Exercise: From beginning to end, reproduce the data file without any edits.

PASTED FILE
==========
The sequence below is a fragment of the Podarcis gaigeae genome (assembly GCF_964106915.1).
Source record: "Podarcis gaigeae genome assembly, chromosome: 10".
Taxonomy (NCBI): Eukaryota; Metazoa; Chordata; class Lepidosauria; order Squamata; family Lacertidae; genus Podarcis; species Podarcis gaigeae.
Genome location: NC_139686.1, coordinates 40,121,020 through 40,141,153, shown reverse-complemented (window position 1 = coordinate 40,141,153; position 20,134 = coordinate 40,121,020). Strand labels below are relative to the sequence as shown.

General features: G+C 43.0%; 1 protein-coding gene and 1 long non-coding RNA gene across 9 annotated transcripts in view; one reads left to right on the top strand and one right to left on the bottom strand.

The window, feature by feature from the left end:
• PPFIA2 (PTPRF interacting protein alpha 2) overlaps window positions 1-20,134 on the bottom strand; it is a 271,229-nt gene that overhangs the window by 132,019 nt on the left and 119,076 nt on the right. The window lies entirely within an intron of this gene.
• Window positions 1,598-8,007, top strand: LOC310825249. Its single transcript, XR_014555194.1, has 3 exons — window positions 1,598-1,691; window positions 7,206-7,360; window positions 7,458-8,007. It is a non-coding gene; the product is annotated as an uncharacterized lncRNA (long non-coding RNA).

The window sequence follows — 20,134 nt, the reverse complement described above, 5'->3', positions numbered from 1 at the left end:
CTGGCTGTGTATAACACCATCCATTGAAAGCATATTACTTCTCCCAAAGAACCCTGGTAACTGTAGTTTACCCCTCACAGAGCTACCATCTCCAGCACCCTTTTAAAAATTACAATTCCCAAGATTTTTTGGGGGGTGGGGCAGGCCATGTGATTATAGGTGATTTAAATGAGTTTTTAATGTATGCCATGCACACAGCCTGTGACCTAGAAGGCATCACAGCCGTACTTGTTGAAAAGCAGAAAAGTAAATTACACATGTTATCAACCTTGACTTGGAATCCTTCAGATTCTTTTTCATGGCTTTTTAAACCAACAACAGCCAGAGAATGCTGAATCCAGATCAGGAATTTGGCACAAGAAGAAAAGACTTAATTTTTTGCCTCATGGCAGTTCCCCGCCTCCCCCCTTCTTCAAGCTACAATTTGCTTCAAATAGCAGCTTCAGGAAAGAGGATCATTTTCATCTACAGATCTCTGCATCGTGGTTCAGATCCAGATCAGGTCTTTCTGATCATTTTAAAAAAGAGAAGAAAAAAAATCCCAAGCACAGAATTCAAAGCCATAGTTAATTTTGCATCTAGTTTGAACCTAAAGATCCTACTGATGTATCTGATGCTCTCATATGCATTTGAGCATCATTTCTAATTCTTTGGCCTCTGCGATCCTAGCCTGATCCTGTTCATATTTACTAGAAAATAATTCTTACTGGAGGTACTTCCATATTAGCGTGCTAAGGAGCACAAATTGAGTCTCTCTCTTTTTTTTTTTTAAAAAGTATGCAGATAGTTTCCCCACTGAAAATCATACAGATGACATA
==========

The sequence below is a fragment of the Podarcis gaigeae genome (assembly GCF_964106915.1).
Source record: "Podarcis gaigeae genome assembly, chromosome: 10".
Taxonomy (NCBI): Eukaryota; Metazoa; Chordata; class Lepidosauria; order Squamata; family Lacertidae; genus Podarcis; species Podarcis gaigeae.
Genome location: NC_139686.1, coordinates 40,121,020 through 40,141,153, shown reverse-complemented (window position 1 = coordinate 40,141,153; position 20,134 = coordinate 40,121,020). Strand labels below are relative to the sequence as shown.

General features: G+C 43.0%; 1 protein-coding gene and 1 long non-coding RNA gene across 9 annotated transcripts in view; one reads left to right on the top strand and one right to left on the bottom strand.

The window, feature by feature from the left end:
• PPFIA2 (PTPRF interacting protein alpha 2) overlaps window positions 1-20,134 on the bottom strand; it is a 271,229-nt gene that overhangs the window by 132,019 nt on the left and 119,076 nt on the right. The window lies entirely within an intron of this gene.
• Window positions 1,598-8,007, top strand: LOC310825249. Its single transcript, XR_014555194.1, has 3 exons — window positions 1,598-1,691; window positions 7,206-7,360; window positions 7,458-8,007. It is a non-coding gene; the product is annotated as an uncharacterized lncRNA (long non-coding RNA).

The window sequence follows — 20,134 nt, the reverse complement described above, 5'->3', positions numbered from 1 at the left end:
CTGGCTGTGTATAACACCATCCATTGAAAGCATATTACTTCTCCCAAAGAACCCTGGTAACTGTAGTTTACCCCTCACAGAGCTACCATCTCCAGCACCCTTTTAAAAATTACAATTCCCAAGATTTTTTGGGGGGTGGGGCAGGCCATGTGATTATAGGTGATTTAAATGAGTTTTTAATGTATGCCATGCACACAGCCTGTGACCTAGAAGGCATCACAGCCGTACTTGTTGAAAAGCAGAAAAGTAAATTACACATGTTATCAACCTTGACTTGGAATCCTTCAGATTCTTTTTCATGGCTTTTTAAACCAACAACAGCCAGAGAATGCTGAATCCAGATCAGGAATTTGGCACAAGAAGAAAAGACTTAATTTTTTGCCTCATGGCAGTTCCCCGCCTCCCCCCTTCTTCAAGCTACAATTTGCTTCAAATAGCAGCTTCAGGAAAGAGGATCATTTTCATCTACAGATCTCTGCATCGTGGTTCAGATCCAGATCAGGTCTTTCTGATCATTTTAAAAAAGAGAAGAAAAAAAATCCCAAGCACAGAATTCAAAGCCATAGTTAATTTTGCATCTAGTTTGAACCTAAAGATCCTACTGATGTATCTGATGCTCTCATATGCATTTGAGCATCATTTCTAATTCTTTGGCCTCTGCGATCCTAGCCTGATCCTGTTCATATTTACTAGAAAATAATTCTTACTGGAGGTACTTCCATATTAGCGTGCTAAGGAGCACAAATTGAGTCTCTCTCTTTTTTTTTTTTAAAAAGTATGCAGATAGTTTCCCCACTGAAAATCATACAGATGACATA